Psychotherapies

This is based on the fact that interactions in nature can help a person become rooted in their own ancestral, biological, innate self. A closer relationship with the natural world is like "coming home," and such interaction deconstructs the industrial and cultural self and brings the individual back to a closer understanding of essentials.
People’s desire for nature is linked not only to their direct exploitation of the environment, but also to the influence of the natural world on our emotions and spiritual predisposition. Edward Wilson (1984) suggested that human identity and progress depend on the relationship with nature. The hypothesis that he asserted is that the human propensity to affiliate with non -human living organisms is genetically based. Wilson’s work in the field of biophilia provides a framework by which a new discipline can be mapped towards a more thorough understanding of the human relationship with nature.
The background of ecotherapy is linked to theorists that include Carl Jung and reflect the variety of different types of ecotherapy and perceptions about their value. While there has been a considerable amount of research into ecotherapy and its impacts, the value of specific methods for ecotherapy has been at the center of debates in the therapeutic community. For example, supporters of human-pet therapies maintain that this method is valuable in bringing an individual into closer understanding of the natural world and the interrelation between man and animal. Critics, though, argue that humans sometimes seek out pets and humanize them, creating compliant little "people" instead of creating a relationship with nature (June McNicholas, et al. 2005. James Serpell, 2000). As a result, assessments of the existing methods for ecotherapy should be related through a view of the current literature, and should reflect both the supporters and critics of the different ecotherapy options.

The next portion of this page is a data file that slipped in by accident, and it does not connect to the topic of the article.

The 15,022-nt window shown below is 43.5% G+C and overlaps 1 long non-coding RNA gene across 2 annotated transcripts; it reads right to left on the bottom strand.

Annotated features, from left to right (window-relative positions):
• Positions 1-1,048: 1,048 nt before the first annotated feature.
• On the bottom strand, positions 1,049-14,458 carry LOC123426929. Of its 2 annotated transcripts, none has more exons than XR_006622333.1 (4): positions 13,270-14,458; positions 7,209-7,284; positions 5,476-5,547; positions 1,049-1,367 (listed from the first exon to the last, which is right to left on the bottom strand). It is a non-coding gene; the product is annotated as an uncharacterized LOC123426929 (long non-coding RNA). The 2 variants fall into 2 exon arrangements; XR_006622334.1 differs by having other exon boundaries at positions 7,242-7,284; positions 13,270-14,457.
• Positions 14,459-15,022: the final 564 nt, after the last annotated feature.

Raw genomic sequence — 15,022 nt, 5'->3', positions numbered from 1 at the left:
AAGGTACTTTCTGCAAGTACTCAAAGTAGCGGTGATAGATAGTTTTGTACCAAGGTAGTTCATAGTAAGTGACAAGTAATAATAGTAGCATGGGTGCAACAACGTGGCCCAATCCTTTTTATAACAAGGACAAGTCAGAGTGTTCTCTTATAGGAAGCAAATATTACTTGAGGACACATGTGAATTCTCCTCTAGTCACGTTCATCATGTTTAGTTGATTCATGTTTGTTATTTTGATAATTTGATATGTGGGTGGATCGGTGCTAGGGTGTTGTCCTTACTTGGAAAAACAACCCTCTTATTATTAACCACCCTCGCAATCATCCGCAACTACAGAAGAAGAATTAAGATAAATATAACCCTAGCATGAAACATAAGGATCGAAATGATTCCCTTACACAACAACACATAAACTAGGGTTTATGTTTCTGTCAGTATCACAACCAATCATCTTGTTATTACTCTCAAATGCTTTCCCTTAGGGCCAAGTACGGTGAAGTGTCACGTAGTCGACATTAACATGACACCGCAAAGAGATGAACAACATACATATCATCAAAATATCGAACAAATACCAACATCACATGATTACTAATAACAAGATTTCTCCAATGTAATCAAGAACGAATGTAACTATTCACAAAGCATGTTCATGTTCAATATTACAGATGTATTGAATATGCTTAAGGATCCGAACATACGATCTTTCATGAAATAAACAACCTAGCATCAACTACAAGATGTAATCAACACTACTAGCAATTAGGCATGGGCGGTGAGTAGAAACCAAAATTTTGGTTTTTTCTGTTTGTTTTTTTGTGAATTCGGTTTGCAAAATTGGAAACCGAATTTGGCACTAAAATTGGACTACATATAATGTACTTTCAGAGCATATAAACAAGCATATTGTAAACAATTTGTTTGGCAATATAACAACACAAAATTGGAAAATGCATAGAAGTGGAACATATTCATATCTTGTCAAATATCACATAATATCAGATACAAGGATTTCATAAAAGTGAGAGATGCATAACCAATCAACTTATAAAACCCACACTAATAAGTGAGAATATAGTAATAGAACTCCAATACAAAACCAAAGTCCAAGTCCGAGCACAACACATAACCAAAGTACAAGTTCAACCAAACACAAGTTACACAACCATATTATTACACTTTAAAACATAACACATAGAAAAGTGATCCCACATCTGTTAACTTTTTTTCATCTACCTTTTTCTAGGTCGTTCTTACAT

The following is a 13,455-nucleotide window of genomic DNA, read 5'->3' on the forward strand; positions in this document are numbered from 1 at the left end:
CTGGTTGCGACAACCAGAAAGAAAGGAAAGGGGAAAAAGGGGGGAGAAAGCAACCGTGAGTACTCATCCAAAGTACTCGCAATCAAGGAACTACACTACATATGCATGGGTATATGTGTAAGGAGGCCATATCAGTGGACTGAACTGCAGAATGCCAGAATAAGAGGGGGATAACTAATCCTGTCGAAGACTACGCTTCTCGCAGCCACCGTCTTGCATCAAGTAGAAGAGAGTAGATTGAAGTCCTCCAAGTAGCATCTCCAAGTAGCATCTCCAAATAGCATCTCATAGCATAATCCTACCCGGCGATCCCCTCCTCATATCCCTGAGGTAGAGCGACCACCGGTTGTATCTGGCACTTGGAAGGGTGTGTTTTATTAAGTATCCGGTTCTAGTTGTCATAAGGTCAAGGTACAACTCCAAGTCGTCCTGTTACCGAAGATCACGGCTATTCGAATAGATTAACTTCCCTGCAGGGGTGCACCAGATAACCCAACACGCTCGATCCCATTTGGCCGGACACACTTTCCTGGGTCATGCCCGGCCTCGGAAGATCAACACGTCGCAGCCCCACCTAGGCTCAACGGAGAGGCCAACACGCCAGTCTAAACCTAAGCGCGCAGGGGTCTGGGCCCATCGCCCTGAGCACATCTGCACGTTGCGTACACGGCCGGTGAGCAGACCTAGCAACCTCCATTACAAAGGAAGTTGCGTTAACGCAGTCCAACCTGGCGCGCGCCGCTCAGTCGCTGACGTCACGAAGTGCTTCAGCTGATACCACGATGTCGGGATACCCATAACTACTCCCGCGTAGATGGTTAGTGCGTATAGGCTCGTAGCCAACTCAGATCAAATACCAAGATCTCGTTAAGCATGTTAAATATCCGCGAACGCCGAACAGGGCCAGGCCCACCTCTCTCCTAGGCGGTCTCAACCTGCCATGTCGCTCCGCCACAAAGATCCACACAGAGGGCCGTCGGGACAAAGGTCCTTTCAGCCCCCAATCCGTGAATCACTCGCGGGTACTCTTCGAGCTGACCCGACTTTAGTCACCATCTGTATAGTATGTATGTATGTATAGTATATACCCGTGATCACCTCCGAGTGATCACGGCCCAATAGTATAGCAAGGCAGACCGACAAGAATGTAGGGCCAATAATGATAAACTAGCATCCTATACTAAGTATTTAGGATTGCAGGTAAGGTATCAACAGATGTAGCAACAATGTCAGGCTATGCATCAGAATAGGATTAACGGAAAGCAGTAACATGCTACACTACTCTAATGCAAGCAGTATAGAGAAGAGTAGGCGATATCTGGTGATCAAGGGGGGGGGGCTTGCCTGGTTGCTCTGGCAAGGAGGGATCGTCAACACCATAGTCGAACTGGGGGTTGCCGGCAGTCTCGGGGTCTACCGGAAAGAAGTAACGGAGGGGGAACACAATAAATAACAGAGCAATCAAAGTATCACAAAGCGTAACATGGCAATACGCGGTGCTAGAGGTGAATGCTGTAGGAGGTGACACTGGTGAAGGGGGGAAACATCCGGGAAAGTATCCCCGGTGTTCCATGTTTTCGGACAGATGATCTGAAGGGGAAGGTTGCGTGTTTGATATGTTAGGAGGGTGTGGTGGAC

Severe environmental issues such as deforestation, tacitly suggest that we are losing our relationship with nature. In addition, oppressive economic conditions predispose people to be more susceptible to all sorts of distresses. Therefore, it will be argued in this paper that people must strengthen their relationship with nature and that this connection should be fully integrated as a therapeutic practice. The fundamental concept of ecotherapy and its therapeutic power states that in order for us to heal ourselves and reconnect to our inner voice, we have to reconnect to nature (Howard Clinebell, 1996).
Establish the thesis statement.
It is the primary thesis of this paper that people have the potential to overcome their personal distress. What is more, they can dissolve the defensive separation between spirit, mind, and body through the mutual connection between their inner values and the environment. Therefore, physical healing, psychological problem solving, and spiritual awareness can unite under one experience.
Sophia Adamson and Ralph Metzner (1988) suggested that the Western societies usually deal with their psychological problems in a rational and socially beneficial way and stated that the traditional procedure follows a medical model that includes drug treatments administered on a regular schedule. The bond between doctor and patient is isolated and restricted.

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